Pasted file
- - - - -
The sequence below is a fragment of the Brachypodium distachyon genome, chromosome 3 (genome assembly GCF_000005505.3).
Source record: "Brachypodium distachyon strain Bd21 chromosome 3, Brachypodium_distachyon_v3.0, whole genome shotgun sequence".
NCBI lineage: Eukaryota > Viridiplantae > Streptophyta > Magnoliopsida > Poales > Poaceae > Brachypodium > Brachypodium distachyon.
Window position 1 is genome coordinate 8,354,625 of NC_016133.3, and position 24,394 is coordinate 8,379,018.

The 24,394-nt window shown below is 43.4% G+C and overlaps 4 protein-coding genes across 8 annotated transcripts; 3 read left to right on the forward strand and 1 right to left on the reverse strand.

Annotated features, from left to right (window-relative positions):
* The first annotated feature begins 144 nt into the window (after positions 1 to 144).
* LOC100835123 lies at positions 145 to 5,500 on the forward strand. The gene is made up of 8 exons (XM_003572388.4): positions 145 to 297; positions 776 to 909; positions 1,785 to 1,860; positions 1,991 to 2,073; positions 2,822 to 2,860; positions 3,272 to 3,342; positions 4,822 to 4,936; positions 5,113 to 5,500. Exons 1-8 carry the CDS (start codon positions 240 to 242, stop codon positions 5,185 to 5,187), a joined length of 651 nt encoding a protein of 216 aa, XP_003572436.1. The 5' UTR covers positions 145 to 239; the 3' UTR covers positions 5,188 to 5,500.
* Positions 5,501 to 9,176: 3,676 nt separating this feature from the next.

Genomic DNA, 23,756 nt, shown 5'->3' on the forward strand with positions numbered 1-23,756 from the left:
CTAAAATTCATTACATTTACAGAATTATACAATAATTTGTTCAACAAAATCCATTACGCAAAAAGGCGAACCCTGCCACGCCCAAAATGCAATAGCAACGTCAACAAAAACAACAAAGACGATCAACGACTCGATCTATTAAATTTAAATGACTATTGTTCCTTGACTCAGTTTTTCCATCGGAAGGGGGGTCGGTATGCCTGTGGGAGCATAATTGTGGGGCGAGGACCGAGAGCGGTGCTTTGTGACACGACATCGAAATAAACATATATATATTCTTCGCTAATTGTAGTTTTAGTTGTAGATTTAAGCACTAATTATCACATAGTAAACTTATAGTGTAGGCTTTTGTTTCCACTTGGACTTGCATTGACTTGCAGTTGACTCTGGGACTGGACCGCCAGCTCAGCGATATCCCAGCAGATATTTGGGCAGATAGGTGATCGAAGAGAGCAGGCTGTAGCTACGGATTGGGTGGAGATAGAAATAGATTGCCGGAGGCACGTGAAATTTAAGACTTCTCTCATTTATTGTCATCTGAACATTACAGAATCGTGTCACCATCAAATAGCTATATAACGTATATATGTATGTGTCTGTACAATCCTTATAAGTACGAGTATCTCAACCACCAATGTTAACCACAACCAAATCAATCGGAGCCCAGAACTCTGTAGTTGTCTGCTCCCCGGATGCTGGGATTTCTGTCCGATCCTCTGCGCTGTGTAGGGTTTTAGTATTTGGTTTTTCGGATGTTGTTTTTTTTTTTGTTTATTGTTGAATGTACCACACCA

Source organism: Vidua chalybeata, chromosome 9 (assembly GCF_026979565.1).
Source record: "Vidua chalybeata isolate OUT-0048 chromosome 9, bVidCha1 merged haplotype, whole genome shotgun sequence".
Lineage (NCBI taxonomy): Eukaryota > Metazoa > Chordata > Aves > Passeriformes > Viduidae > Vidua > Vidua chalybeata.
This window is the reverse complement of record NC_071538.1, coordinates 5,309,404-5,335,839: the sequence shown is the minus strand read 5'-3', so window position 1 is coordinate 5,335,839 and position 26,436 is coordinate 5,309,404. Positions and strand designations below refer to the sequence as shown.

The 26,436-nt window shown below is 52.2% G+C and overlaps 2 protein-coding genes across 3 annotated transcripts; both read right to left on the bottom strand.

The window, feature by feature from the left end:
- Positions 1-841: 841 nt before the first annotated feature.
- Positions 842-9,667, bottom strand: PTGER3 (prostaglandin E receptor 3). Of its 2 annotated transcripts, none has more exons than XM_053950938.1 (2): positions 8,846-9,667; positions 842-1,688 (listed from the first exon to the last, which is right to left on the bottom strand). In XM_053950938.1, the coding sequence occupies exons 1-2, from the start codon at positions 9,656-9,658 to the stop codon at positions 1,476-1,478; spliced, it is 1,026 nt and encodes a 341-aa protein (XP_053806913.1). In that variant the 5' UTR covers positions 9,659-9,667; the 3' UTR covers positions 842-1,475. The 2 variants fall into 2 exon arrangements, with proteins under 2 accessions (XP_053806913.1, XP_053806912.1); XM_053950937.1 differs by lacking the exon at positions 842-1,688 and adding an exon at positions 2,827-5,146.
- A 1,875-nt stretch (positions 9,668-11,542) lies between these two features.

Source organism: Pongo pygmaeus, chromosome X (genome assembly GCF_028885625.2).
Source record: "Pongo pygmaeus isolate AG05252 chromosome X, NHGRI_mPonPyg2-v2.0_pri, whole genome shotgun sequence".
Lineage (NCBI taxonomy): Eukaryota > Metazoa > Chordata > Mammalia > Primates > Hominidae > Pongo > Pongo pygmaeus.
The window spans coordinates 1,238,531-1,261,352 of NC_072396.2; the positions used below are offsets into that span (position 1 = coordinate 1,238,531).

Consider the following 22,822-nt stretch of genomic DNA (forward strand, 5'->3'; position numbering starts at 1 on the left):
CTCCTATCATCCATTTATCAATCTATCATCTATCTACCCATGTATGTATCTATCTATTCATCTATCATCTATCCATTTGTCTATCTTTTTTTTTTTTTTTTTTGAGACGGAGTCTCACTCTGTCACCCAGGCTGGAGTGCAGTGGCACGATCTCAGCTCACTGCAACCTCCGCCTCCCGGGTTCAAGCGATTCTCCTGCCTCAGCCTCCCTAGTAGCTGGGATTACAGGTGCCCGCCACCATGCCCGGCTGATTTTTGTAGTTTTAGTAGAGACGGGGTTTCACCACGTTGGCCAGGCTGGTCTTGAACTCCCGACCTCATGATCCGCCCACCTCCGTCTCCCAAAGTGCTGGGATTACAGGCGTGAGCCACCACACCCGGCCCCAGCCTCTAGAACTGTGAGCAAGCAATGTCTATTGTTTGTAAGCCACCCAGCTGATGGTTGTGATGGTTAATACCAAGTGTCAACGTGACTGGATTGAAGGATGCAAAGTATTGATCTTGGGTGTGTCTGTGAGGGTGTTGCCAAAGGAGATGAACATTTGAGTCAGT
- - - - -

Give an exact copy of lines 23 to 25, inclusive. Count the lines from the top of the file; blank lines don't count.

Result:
Lineage (NCBI taxonomy): Eukaryota > Metazoa > Chordata > Mammalia > Primates > Hominidae > Pongo > Pongo pygmaeus.
The window spans coordinates 1,238,531-1,261,352 of NC_072396.2; the positions used below are offsets into that span (position 1 = coordinate 1,238,531).

Consider the following 22,822-nt stretch of genomic DNA (forward strand, 5'->3'; position numbering starts at 1 on the left):